Sunday, 12 February 2012

The Legal Grounds For The Red Issue Seizures

Prior to the Manchester United v Liverpool game on Saturday 11 February 2012, Greater Manchester Police confiscated copies of the Manchester United fanzine Red Issue on the grounds that the magazine had “incited racial hatred”. Ch Supt Mark Roberts, of Greater Manchester Police, confirmed that:

"Shortly before kick-off we were made aware that a Manchester United supporters' fanzine being sold outside Old Trafford featured a potentially offensive image. Officers are now seizing the fanzines and in consultation with the Crown Prosecution Service we will take appropriate action against anyone either found selling this particular fanzine or provocatively displaying the image in public.” 

 

The magazine featured, on its back cover, a cut out image of a Klu Klux Klan mask containing the words “LFC” and “Suarez is Innocent”. Greater Manchester Police’s actions have led to widespread condemnation from Manchester United fans who feel that the blanket confiscation of the fanzine was an unjustified overreaction to a joke which mocked Liverpool’s supposed inadequate response to the Luis Suarez affair and nothing more.

 

So, what were Greater Manchester Police’s legal grounds for taking the action they did?


Inciting Racial Hatred


The offence of incitement to racial hatred is laid down by the Public Order Act 1986.

 

Under Section 18 of the Public Order Act 1986, a person is guilty of an offence if he displays any written material which is threatening, abusive or insulting and:


·         Intends to stir up racial hatred, or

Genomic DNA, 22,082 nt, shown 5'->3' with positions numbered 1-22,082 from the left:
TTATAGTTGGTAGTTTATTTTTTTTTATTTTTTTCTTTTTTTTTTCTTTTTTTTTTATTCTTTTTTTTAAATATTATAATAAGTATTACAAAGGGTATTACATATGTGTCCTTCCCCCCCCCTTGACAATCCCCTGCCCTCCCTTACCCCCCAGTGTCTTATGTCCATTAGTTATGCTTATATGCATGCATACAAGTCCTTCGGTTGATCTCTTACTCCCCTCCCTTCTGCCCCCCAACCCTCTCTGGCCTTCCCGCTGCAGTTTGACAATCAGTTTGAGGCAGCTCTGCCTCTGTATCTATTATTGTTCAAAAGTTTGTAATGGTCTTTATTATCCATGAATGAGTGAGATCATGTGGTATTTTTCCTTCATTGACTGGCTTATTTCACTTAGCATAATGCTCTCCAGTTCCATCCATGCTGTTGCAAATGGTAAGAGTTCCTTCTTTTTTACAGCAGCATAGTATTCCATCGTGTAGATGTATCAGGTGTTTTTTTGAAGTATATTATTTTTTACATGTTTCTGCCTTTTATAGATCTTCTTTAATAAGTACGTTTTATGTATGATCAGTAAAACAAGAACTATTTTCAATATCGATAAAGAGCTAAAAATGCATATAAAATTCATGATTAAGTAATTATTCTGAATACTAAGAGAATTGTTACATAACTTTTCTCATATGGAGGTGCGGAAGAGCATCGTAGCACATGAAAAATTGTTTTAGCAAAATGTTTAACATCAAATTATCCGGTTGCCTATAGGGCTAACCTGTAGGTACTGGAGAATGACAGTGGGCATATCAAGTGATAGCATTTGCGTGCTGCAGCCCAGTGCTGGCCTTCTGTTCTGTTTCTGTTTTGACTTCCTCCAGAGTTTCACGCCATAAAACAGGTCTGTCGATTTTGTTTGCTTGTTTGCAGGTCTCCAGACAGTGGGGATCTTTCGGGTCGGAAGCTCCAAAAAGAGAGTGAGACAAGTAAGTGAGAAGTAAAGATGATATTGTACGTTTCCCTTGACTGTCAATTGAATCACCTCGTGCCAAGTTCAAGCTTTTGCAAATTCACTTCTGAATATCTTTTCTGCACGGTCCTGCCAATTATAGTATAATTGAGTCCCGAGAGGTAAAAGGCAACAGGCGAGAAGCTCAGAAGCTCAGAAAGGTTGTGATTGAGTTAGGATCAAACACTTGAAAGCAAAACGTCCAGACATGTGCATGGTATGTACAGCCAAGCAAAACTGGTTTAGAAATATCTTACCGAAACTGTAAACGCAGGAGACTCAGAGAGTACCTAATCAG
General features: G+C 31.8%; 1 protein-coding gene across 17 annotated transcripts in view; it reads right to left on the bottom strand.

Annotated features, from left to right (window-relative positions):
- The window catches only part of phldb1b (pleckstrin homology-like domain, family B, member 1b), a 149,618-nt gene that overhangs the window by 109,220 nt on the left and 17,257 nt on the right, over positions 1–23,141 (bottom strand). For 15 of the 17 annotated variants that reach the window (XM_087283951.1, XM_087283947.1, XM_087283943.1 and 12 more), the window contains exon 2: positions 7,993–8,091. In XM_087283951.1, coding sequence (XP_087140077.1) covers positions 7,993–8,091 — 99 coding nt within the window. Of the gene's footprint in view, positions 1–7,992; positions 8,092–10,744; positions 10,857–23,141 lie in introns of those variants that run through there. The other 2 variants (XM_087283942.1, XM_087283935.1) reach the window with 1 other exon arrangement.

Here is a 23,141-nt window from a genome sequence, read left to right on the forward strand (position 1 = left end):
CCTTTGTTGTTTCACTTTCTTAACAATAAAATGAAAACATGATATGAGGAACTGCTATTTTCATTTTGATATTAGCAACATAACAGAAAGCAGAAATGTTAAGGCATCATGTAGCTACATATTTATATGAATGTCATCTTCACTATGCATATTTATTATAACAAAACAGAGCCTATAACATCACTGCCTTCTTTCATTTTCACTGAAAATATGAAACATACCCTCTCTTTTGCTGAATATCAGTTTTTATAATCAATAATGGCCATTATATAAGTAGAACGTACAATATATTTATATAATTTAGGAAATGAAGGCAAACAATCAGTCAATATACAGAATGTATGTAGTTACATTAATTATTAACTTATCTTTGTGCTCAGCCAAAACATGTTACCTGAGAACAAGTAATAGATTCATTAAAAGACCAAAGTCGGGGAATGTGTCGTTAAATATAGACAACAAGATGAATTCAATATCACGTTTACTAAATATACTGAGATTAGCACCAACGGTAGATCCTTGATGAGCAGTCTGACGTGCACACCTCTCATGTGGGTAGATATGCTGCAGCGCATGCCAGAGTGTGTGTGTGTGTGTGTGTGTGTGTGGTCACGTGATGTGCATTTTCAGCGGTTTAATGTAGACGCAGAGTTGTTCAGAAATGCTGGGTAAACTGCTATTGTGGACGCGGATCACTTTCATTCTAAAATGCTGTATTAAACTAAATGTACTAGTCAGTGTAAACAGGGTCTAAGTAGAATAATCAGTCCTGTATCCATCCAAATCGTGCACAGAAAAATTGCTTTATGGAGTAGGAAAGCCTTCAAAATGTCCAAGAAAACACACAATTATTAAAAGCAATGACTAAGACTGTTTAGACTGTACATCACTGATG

·         Having regard to all the circumstances racial hatred is likely to be stirred up.

Under Section 19 of the Public Order Act 1986, a person is guilty of an offence if he publishes or distributes written material which is threatening, abusive or insulting and:

·         Intends to stir up racial hatred, or

·         Having regard to all the circumstances racial hatred is likely to be stirred up.

Both Section 18 and 19 of the Public Order Act may potentially be relevant as the image was likely to have been both displayed and published or distributed to the public. written material includes any sign or other visible representation, so applies to images as well as written words.

There are, therefore, two elements to satisfy the commission of both offences namely:

1.       Threatening, abusive or insulting; and

2.       a) Intention to stir up racial hatred; or
b) Likelihood of racial hatred being stirred up

The Public Order Act does not define threatening, abusive or insulting”, although, the CPS state that “these words are given their normal meaning”, which is not entirely helpful. Section 17 of the Public Order Act 1986 defines racial hatred as “hatred against a group of persons defined by reference to colour, race, nationality (including citizenship) or ethnic or national origins.”